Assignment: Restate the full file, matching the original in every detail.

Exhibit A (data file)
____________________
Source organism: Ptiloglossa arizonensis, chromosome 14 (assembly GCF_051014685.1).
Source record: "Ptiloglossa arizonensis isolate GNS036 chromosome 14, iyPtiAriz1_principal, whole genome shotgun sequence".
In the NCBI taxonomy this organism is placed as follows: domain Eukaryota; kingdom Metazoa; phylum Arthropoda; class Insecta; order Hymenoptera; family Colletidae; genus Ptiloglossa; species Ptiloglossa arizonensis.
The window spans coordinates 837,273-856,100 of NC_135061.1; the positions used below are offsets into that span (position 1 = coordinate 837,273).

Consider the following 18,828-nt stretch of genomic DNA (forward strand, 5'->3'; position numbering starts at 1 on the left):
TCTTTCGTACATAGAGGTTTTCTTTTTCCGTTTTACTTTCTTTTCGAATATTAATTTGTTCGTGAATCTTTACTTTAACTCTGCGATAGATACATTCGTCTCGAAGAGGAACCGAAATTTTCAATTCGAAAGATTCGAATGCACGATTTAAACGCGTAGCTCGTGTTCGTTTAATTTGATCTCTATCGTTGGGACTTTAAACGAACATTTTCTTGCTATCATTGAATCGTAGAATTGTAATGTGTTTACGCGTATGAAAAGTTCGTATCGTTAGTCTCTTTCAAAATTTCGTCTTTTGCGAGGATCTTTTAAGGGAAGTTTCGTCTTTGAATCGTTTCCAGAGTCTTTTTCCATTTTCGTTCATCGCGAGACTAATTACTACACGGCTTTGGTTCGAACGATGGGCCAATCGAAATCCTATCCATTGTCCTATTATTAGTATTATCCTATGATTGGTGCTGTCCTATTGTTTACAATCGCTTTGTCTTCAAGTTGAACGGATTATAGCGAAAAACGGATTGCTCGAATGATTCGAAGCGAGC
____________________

Source organism: Ptiloglossa arizonensis, chromosome 14 (assembly GCF_051014685.1).
Source record: "Ptiloglossa arizonensis isolate GNS036 chromosome 14, iyPtiAriz1_principal, whole genome shotgun sequence".
In the NCBI taxonomy this organism is placed as follows: domain Eukaryota; kingdom Metazoa; phylum Arthropoda; class Insecta; order Hymenoptera; family Colletidae; genus Ptiloglossa; species Ptiloglossa arizonensis.
The window spans coordinates 837,273-856,100 of NC_135061.1; the positions used below are offsets into that span (position 1 = coordinate 837,273).

Consider the following 18,828-nt stretch of genomic DNA (forward strand, 5'->3'; position numbering starts at 1 on the left):
TCTTTCGTACATAGAGGTTTTCTTTTTCCGTTTTACTTTCTTTTCGAATATTAATTTGTTCGTGAATCTTTACTTTAACTCTGCGATAGATACATTCGTCTCGAAGAGGAACCGAAATTTTCAATTCGAAAGATTCGAATGCACGATTTAAACGCGTAGCTCGTGTTCGTTTAATTTGATCTCTATCGTTGGGACTTTAAACGAACATTTTCTTGCTATCATTGAATCGTAGAATTGTAATGTGTTTACGCGTATGAAAAGTTCGTATCGTTAGTCTCTTTCAAAATTTCGTCTTTTGCGAGGATCTTTTAAGGGAAGTTTCGTCTTTGAATCGTTTCCAGAGTCTTTTTCCATTTTCGTTCATCGCGAGACTAATTACTACACGGCTTTGGTTCGAACGATGGGCCAATCGAAATCCTATCCATTGTCCTATTATTAGTATTATCCTATGATTGGTGCTGTCCTATTGTTTACAATCGCTTTGTCTTCAAGTTGAACGGATTATAGCGAAAAACGGATTGCTCGAATGATTCGAAGCGAGC